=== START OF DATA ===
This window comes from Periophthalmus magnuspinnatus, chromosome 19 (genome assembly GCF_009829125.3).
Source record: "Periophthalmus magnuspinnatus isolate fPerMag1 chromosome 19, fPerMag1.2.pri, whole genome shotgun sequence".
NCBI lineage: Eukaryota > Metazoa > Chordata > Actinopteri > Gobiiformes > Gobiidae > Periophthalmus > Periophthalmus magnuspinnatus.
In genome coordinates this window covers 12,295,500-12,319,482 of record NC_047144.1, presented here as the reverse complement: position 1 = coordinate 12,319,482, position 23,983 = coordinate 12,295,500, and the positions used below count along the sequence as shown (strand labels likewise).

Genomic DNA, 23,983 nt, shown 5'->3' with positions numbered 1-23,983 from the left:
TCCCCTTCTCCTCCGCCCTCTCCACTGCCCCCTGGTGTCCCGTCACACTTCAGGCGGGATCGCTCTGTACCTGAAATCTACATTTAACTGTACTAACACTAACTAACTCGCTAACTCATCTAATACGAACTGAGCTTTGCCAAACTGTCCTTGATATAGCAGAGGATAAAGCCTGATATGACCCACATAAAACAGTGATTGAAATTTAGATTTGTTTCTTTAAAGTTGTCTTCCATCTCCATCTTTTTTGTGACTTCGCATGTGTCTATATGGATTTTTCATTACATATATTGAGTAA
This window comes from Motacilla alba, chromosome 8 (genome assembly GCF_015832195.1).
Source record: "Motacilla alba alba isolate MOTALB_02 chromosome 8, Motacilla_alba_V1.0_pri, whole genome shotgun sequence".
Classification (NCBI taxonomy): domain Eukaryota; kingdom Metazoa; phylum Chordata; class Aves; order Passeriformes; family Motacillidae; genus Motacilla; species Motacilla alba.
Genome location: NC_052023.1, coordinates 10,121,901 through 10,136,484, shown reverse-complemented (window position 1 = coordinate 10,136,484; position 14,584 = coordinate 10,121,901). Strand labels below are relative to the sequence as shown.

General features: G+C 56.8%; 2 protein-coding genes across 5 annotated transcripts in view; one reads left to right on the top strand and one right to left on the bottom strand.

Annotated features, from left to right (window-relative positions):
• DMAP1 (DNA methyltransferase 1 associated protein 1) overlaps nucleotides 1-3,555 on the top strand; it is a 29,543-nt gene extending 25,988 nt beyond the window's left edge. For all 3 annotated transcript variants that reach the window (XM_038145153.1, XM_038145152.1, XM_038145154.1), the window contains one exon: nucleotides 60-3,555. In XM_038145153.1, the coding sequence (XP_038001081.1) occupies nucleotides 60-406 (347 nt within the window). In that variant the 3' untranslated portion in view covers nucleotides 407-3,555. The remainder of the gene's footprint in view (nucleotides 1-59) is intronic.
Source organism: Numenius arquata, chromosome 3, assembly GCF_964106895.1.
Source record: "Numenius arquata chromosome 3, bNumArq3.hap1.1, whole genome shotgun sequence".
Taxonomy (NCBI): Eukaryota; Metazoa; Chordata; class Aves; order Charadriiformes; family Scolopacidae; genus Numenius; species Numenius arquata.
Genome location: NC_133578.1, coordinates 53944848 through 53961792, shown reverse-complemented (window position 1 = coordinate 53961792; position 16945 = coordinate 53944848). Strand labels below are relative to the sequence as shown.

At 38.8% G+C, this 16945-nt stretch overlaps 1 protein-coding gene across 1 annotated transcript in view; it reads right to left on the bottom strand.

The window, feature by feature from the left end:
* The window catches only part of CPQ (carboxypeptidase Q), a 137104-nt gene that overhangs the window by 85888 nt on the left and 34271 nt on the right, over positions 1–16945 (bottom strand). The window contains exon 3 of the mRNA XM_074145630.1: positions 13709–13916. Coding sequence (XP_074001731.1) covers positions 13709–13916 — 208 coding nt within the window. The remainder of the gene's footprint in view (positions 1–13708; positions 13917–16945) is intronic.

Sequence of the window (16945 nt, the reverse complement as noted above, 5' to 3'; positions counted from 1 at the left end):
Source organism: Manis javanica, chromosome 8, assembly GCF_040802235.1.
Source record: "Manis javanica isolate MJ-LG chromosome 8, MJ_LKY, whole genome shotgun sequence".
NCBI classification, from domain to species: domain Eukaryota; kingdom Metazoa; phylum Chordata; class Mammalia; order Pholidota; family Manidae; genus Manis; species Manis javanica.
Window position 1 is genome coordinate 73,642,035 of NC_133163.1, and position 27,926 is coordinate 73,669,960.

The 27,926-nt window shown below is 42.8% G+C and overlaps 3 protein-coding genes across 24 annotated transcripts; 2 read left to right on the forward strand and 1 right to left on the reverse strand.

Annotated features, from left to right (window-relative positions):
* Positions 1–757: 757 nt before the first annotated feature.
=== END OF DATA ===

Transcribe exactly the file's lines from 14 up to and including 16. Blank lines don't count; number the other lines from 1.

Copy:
Source organism: Numenius arquata, chromosome 3, assembly GCF_964106895.1.
Source record: "Numenius arquata chromosome 3, bNumArq3.hap1.1, whole genome shotgun sequence".
Taxonomy (NCBI): Eukaryota; Metazoa; Chordata; class Aves; order Charadriiformes; family Scolopacidae; genus Numenius; species Numenius arquata.